Staying Creative: An Argument Against LCDs¶
writer: russell j.t. dyer; posted: jun 2018; revised: aug 2018; readers past month: 809
When I’m writing the first draft of an article, I try not to make corrections until I’m finished. To do so would take me out of creative mode and put me into editorial mode. When that happens, the quality of my writing diminishes and the text reads as belabored.
In the same way, I take better photos when I stay in creative mode and don’t get distracted. However, since digital cameras allow for a tremendous amount of configuring, it’s too easy to slide out of creative mode and fall into editorial mode.
Dependence & Distractions
It may not be evident, but the LCD screen significantly effects creativity. Not only are the menus on the LCD a distraction, but we come to rely too much on the image of the photo just taken. You may be skeptical, so let me present an example.
Suppose I take a picture of a church while standing in front of it. I then look at the image on the LCD screen and notice I’ve chopped off the top of the steeple because I’m too close. You might think that this proves the LCD makes for better photos. However, I shouldn’t have chopped off the top of a subject which wasn’t moving. Since my brain knew that I could check the LCD image, I didn’t concentrate as much while taking the photo.
The result of relying on the LCD image is that we make several attempts at the same shot. This makes photography more of a chore and less enjoyable. Were it not for the LCD, we’d learn to make sure we don’t chop the top of a subject. We will eventually look closely at the composition — whether through the viewfinder or on the LCD image afterwards — so we may as well do it when we’re taking the shot the first time.
Keeping it Simple
More important than saving time and bother, getting the shot right the first time reduces the chance that the photographic opportunity will be lost. This is particularly important when photographing people or a moment that might pass quickly.
The famous photographer, Henri Cartier-Bresson spoke about the value of the decisive moment. He said, To me, photography is the simultaneous recognition, in a fraction of a second, of the significance of an event as well as of a precise organization of forms which give that event its proper expression. Notice that he makes no mention of a camera and its settings. He later added, There is a creative fraction of a second when you are taking a picture. Your eye must see a composition or an expression that life itself offers you, and you must know with intuition when to click the camera. That is the moment the photographer is creative. Once you miss it, it is gone forever.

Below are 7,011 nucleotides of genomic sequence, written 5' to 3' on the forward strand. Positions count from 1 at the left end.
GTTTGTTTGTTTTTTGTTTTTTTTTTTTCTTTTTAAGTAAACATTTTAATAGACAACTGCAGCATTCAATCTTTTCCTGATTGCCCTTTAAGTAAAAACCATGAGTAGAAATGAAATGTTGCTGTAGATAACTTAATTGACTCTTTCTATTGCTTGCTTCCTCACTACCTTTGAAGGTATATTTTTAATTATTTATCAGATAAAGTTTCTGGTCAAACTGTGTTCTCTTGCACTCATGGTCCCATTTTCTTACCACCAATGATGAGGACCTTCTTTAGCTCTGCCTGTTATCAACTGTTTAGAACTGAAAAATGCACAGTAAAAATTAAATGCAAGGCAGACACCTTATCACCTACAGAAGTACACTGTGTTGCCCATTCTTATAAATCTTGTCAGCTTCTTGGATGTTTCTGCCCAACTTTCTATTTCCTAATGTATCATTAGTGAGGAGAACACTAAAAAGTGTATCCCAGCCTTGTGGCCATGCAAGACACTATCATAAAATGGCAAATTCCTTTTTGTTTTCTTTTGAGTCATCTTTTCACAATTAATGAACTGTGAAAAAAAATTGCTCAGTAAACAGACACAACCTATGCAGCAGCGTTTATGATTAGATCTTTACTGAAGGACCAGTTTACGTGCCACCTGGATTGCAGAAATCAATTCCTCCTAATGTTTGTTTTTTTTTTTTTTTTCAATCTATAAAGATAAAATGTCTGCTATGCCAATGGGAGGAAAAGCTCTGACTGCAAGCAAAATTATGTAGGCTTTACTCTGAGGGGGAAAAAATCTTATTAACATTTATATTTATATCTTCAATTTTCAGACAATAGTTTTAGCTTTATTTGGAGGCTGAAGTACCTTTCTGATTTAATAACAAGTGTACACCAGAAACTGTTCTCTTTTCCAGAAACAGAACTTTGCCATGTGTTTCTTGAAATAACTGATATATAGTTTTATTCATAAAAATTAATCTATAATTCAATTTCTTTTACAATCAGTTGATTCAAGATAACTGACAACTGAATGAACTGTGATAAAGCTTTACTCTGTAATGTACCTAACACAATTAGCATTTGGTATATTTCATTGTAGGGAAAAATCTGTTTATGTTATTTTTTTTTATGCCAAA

With a typical digital camera, if you take a photo, scrutinize the image on the LCD, maybe change the settings, and take the shot again — possibly repeating this process several times — the decisive moment will probably be lost before you can get the photo the way you want it.
When taking a photograph, watch the scene and the subject, not the camera. By this method, your photos will convey the moment to others. Otherwise, you’re just slapping together snapshots with no feeling to them.
To stay in creative mode, use one lens and one camera, and make as few adjustments as possible. Henri Cartier-Bresson used one camera for decades: the Leica III and then the Leica M3. He took almost all of his photos with one lens: a Leica 50mm fixed lens. This allowed him to know the camera and lens so well that he didn’t have to look at them take make minor adjustments. He also knew what to expect when he took a photo. He didn’t need an LCD image.
You don’t need to make many adjustments for every shot. The main concerns are exposure, composition, and focus. Set the ISO and leave it, unless you go inside or out. Put the shutter speed on automatic, except when photographing a subject that’s moving quickly. The only exposure setting you’ll need to adjust when taking a photo is the aperture — but not for every shot. Incidentally, on a good camera, exposure settings are made with manual knobs and not through an LCD menu. With exposure set, compose the shot and focus the lens and press the shutter release button.
That may have seemed a little complicated. It’s actually very simple, but I mentioned too many caveats. So let me give you an illustration and then say that again in context.
First, the scenario: I’m outdoors taking photos on a sunny day. So I set the ISO to 100 and won’t change it all afternoon. I put the shutter speed on automatic and not touch it again. As for the lens aperture, I’ll set that to 8 to start and adjust it for some shots based on whether it’s much brighter or much darker, or to change the depth of field. That’s the scenario, the starting point, and all I do with exposure.
Now, the decisive moment: I’m walking around — not fiddling with my camera — and looking at people and scenes. I see some people interacting and think it’s a nice moment. The only exposure adjustment I may make is the lens aperture — that takes one second, just a quick twist of the lens. I raise my camera and calmly compose the scene, focus the lens, and then press the shutter release button.
As long as you don’t think about tweaking the camera and just look through the viewfinder to make sure the composition is good and the people are in focus, the shot will be good. You don’t need to take the shot multiple times. It probably won’t get any better and by the second shot the people will have noticed you or walked away.
One more time: set the lens aperture, point the camera, focus, and click. Think only about the scene and moment, not the equipment. If you have an artistic sense, if you know a good photo when you see one, you will make good photos. If you don’t have an artistic sense, adjusting the camera excessively and relying on the LCD image won’t help. Staying in creative mode and taking plenty of photos over a long period of time is what will help.